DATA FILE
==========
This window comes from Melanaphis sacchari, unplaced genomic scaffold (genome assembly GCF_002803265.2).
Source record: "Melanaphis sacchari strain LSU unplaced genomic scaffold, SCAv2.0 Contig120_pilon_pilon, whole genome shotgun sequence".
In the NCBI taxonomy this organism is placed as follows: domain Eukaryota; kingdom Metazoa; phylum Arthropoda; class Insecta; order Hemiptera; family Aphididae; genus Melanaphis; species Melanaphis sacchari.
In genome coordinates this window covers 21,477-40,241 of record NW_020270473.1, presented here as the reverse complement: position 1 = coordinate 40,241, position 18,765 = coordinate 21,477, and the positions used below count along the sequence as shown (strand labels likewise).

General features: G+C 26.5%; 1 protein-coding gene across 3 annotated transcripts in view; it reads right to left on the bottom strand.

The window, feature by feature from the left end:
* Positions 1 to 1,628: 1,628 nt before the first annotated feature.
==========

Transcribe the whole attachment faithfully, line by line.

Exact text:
This window comes from Melanaphis sacchari, unplaced genomic scaffold (genome assembly GCF_002803265.2).
Source record: "Melanaphis sacchari strain LSU unplaced genomic scaffold, SCAv2.0 Contig120_pilon_pilon, whole genome shotgun sequence".
In the NCBI taxonomy this organism is placed as follows: domain Eukaryota; kingdom Metazoa; phylum Arthropoda; class Insecta; order Hemiptera; family Aphididae; genus Melanaphis; species Melanaphis sacchari.
In genome coordinates this window covers 21,477-40,241 of record NW_020270473.1, presented here as the reverse complement: position 1 = coordinate 40,241, position 18,765 = coordinate 21,477, and the positions used below count along the sequence as shown (strand labels likewise).

General features: G+C 26.5%; 1 protein-coding gene across 3 annotated transcripts in view; it reads right to left on the bottom strand.

The window, feature by feature from the left end:
* Positions 1 to 1,628: 1,628 nt before the first annotated feature.